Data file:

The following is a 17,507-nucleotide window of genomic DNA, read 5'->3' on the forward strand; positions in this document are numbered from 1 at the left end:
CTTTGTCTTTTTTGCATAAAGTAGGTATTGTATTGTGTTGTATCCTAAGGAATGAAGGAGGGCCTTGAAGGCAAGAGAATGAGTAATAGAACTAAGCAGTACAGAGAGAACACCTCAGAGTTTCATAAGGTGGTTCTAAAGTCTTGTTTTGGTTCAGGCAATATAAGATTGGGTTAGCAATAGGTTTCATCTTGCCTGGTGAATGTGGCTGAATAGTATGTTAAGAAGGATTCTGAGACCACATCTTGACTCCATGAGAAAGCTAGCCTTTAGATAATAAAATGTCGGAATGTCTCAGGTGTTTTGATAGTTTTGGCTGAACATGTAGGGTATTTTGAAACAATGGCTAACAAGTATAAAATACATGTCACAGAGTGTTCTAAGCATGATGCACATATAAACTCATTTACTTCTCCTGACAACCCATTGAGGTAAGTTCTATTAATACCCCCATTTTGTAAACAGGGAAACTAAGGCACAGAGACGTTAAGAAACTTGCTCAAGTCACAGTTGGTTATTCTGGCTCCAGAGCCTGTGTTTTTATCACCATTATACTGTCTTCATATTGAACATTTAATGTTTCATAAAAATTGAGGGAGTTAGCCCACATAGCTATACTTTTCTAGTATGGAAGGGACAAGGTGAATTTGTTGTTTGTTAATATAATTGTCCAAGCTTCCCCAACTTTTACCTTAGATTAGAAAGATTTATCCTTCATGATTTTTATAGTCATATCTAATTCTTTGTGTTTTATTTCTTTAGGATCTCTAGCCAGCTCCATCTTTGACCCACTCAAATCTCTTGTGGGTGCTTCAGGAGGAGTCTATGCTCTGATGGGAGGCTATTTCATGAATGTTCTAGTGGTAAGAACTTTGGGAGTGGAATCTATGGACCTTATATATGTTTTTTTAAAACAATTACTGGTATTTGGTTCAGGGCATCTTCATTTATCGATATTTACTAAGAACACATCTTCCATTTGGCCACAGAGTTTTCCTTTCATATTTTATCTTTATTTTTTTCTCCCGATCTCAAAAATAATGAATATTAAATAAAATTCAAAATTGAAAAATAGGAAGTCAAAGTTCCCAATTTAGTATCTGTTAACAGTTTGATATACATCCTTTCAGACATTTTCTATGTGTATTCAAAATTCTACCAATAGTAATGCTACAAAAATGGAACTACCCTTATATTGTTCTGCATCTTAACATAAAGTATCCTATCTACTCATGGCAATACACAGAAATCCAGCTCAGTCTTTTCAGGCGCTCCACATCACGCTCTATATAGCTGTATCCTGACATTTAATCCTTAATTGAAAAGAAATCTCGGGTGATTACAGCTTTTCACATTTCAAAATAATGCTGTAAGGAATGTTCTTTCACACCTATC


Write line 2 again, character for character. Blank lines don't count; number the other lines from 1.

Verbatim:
CTTTGTCTTTTTTGCATAAAGTAGGTATTGTATTGTGTTGTATCCTAAGGAATGAAGGAGGGCCTTGAAGGCAAGAGAATGAGTAATAGAACTAAGCAGTACAGAGAGAACACCTCAGAGTTTCATAAGGTGGTTCTAAAGTCTTGTTTTGGTTCAGGCAATATAAGATTGGGTTAGCAATAGGTTTCATCTTGCCTGGTGAATGTGGCTGAATAGTATGTTAAGAAGGATTCTGAGACCACATCTTGACTCCATGAGAAAGCTAGCCTTTAGATAATAAAATGTCGGAATGTCTCAGGTGTTTTGATAGTTTTGGCTGAACATGTAGGGTATTTTGAAACAATGGCTAACAAGTATAAAATACATGTCACAGAGTGTTCTAAGCATGATGCACATATAAACTCATTTACTTCTCCTGACAACCCATTGAGGTAAGTTCTATTAATACCCCCATTTTGTAAACAGGGAAACTAAGGCACAGAGACGTTAAGAAACTTGCTCAAGTCACAGTTGGTTATTCTGGCTCCAGAGCCTGTGTTTTTATCACCATTATACTGTCTTCATATTGAACATTTAATGTTTCATAAAAATTGAGGGAGTTAGCCCACATAGCTATACTTTTCTAGTATGGAAGGGACAAGGTGAATTTGTTGTTTGTTAATATAATTGTCCAAGCTTCCCCAACTTTTACCTTAGATTAGAAAGATTTATCCTTCATGATTTTTATAGTCATATCTAATTCTTTGTGTTTTATTTCTTTAGGATCTCTAGCCAGCTCCATCTTTGACCCACTCAAATCTCTTGTGGGTGCTTCAGGAGGAGTCTATGCTCTGATGGGAGGCTATTTCATGAATGTTCTAGTGGTAAGAACTTTGGGAGTGGAATCTATGGACCTTATATATGTTTTTTTAAAACAATTACTGGTATTTGGTTCAGGGCATCTTCATTTATCGATATTTACTAAGAACACATCTTCCATTTGGCCACAGAGTTTTCCTTTCATATTTTATCTTTATTTTTTTCTCCCGATCTCAAAAATAATGAATATTAAATAAAATTCAAAATTGAAAAATAGGAAGTCAAAGTTCCCAATTTAGTATCTGTTAACAGTTTGATATACATCCTTTCAGACATTTTCTATGTGTATTCAAAATTCTACCAATAGTAATGCTACAAAAATGGAACTACCCTTATATTGTTCTGCATCTTAACATAAAGTATCCTATCTACTCATGGCAATACACAGAAATCCAGCTCAGTCTTTTCAGGCGCTCCACATCACGCTCTATATAGCTGTATCCTGACATTTAATCCTTAATTGAAAAGAAATCTCGGGTGATTACAGCTTTTCACATTTCAAAATAATGCTGTAAGGAATGTTCTTTCACACCTATC